“In 1997 I went to the Worlds and qualified for slalom,” Janet explained. “I got a bronze and I just could not believe it. In 1998 I went to Jordan and in 1999 I went to the Worlds in London. There are three disciplines - slalom, tricks and jump. I did all three. Blind people often will do one event but if you do all three it gives you a chance at the overall title. My husband always maintained it was crazy for blind people to jump and he wouldn’t let me jump but I went on a course in London and while I was at the national Waterski Centre I went for it and qualified. I had to jump and land three out of three. It was so exciting. At the ‘99 Worlds I had nothing to lose because I was new. I just went along hoping to make it through to the finals. I made it with three golds and became the world champion. After that I had to work twice as hard.”
Janet became a founder member of Disability Sports NI, who fought hard to get her into the Elite Athlete Programme, who had no disabled athletes at the time.
In 2000 Janet’s hobby became her full-time career thanks to funding from Sport NI. “It gave me a purpose in life,” she said. “My confidence had built, I was crawling out of the deep hole I had been in for so long.”
At the 2001 World Championships Janet took all four titles in Australia, and in 2003 she joined the Sports Institute, an elite training facility at the University of Ulster Jordanstown. “We had a proper development and performance plan worked out and life was very routine,”
Janet also began training for three months of the year in Florida and in 2003 she returned to the World Championships to defend her title.
“The ‘03 Worlds were amazing,” she continued. “It was a hard fight but I broke the world record in all three disciplines. The slalom was scary because I was tied for first place and had to do a ski off. It’s the thing you hope doesn’t happen. I went through so many emotions, including fear and anxiety but I was determined. I call it a determined calm. I told myself it was my title. It was all the sweeter when I won because I had fought so hard for it.”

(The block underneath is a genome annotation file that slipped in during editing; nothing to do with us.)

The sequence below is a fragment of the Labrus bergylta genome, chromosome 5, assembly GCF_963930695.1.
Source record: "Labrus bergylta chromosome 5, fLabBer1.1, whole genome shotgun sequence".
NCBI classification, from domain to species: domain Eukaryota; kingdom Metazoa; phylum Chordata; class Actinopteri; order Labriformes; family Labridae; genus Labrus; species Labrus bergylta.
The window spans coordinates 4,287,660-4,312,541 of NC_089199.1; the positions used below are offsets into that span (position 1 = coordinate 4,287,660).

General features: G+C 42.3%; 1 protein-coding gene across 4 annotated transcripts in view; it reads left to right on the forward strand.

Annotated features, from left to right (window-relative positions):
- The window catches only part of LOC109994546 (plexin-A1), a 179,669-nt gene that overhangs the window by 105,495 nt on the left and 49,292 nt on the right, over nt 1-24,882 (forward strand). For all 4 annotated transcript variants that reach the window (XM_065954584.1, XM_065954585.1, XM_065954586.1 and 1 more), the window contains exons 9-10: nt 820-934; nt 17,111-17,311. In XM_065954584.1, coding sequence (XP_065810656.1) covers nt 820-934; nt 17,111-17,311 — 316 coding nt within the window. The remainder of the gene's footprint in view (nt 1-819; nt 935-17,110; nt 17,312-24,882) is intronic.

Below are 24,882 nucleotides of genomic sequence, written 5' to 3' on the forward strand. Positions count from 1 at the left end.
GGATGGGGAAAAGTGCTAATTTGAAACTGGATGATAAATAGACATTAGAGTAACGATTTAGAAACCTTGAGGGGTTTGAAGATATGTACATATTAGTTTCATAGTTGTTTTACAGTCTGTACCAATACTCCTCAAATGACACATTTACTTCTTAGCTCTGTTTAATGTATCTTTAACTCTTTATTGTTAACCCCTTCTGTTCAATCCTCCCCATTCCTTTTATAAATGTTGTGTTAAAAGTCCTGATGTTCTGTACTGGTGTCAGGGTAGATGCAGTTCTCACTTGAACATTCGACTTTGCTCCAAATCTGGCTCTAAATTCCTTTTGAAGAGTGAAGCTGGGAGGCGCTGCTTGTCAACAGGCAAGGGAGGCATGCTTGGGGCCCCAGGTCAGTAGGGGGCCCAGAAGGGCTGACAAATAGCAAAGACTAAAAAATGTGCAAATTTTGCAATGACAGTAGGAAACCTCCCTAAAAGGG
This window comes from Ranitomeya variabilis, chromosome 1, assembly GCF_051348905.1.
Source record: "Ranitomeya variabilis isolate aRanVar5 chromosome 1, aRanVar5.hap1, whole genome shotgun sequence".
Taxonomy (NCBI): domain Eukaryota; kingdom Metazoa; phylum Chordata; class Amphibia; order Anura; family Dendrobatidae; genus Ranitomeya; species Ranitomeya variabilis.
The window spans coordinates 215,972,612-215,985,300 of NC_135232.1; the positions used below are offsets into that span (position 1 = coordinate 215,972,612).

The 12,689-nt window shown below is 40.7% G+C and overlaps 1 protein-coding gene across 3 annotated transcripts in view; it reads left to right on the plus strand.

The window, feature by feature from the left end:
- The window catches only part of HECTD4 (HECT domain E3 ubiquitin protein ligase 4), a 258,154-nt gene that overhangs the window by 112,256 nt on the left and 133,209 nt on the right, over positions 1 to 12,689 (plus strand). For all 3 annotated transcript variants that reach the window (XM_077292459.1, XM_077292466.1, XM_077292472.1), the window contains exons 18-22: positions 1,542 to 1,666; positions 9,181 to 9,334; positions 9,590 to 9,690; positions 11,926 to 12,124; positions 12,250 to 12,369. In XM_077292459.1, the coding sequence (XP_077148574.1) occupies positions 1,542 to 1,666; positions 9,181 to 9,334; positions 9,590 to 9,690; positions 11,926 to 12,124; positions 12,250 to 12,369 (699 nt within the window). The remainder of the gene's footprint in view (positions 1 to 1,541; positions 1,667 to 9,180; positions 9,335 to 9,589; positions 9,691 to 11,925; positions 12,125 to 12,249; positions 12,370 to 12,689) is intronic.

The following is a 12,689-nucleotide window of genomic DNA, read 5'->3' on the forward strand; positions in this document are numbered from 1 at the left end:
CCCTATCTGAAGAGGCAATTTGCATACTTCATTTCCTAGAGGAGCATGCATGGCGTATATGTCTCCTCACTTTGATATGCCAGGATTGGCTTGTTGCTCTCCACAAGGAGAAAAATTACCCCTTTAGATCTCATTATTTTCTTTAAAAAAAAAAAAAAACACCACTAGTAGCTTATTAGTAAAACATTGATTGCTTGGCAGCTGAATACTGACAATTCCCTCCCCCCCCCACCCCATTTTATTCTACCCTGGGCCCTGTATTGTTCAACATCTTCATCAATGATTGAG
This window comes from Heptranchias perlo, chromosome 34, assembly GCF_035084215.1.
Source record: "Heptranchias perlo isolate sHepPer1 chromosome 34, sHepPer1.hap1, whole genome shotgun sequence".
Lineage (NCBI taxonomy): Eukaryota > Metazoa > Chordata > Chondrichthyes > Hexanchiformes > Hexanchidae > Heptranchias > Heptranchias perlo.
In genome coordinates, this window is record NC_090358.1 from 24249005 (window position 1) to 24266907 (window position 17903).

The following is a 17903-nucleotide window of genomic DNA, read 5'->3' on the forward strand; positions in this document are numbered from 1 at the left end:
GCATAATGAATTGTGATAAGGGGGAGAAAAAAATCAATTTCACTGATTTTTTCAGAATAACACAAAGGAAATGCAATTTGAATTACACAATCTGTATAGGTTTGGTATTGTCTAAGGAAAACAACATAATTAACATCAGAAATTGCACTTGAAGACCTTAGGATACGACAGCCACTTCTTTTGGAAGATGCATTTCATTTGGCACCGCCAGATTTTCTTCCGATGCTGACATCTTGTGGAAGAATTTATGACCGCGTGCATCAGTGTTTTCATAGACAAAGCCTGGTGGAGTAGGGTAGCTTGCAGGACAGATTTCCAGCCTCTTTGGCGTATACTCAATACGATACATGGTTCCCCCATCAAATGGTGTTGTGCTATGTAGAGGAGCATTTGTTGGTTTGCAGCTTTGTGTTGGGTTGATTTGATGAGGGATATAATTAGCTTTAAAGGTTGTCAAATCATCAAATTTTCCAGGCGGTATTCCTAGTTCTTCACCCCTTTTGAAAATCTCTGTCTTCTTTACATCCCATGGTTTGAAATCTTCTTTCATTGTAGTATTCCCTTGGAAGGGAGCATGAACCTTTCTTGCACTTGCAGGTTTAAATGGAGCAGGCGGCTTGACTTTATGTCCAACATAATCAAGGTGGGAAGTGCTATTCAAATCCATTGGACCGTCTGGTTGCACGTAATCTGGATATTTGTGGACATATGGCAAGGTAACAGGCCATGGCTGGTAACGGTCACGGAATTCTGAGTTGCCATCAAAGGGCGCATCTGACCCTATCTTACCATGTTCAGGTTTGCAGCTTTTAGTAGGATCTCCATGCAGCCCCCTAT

Janet was on top of the world after retaining her titles and life was good. “I had picked my life up again and I was so lucky to be able to ski for queen and country, That all changed in a split second when I had a horrific accident.”
Janet was training in Florida and went out on a training exercise. As she was waiting for the signal to start, she felt a sudden impact as she smashed into the metal jump ramp at high speed. “I remember the impact but that was it. The lights went out,” recalls Janet.
And everyone feared that for Janet, the lights would never come back on again.
Janet was airlifted to the trauma unit at Tampa General Hospital. She has so many injuries and had lost so much blood that doctors believed she would not survive. Back home in Northern Ireland her husband Paul got a phone call telling him to make contact with his local funeral director because he would be coming out to Tampa to collect Janet’s body. However, Janet defied the odds and survived. But she was told that she would never walk again.
“I was determined that I would not be blind and in a wheelchair,” Janet went on to say. “It took me almost three years of blood, sweat and tears but it was worth it. I owe a lot to Phil Glasgow and the guys at the Sport Institute.”
Janet also harboured another secret desire. “I knew if I could get on my feet again, there was a chance I could get back onto skis too.”
Her accident was on March 29, 2004 and in 2007, just a few months after she got back on the water, Janet competed once again in Australia and, against the odds, she retained all of her titles.
Janet, who received an MBE from Prince Charles in 2002, and Honorary Doctorate from Queens University in 2004, and became a Freeman of Lisburn in 2009, decided to retire in 2012. However, she continues to be a strong advocate for disabled rights and works with a number of charities, including Concern Worldwide. And now her life has taken yet another turn - into the world of politics.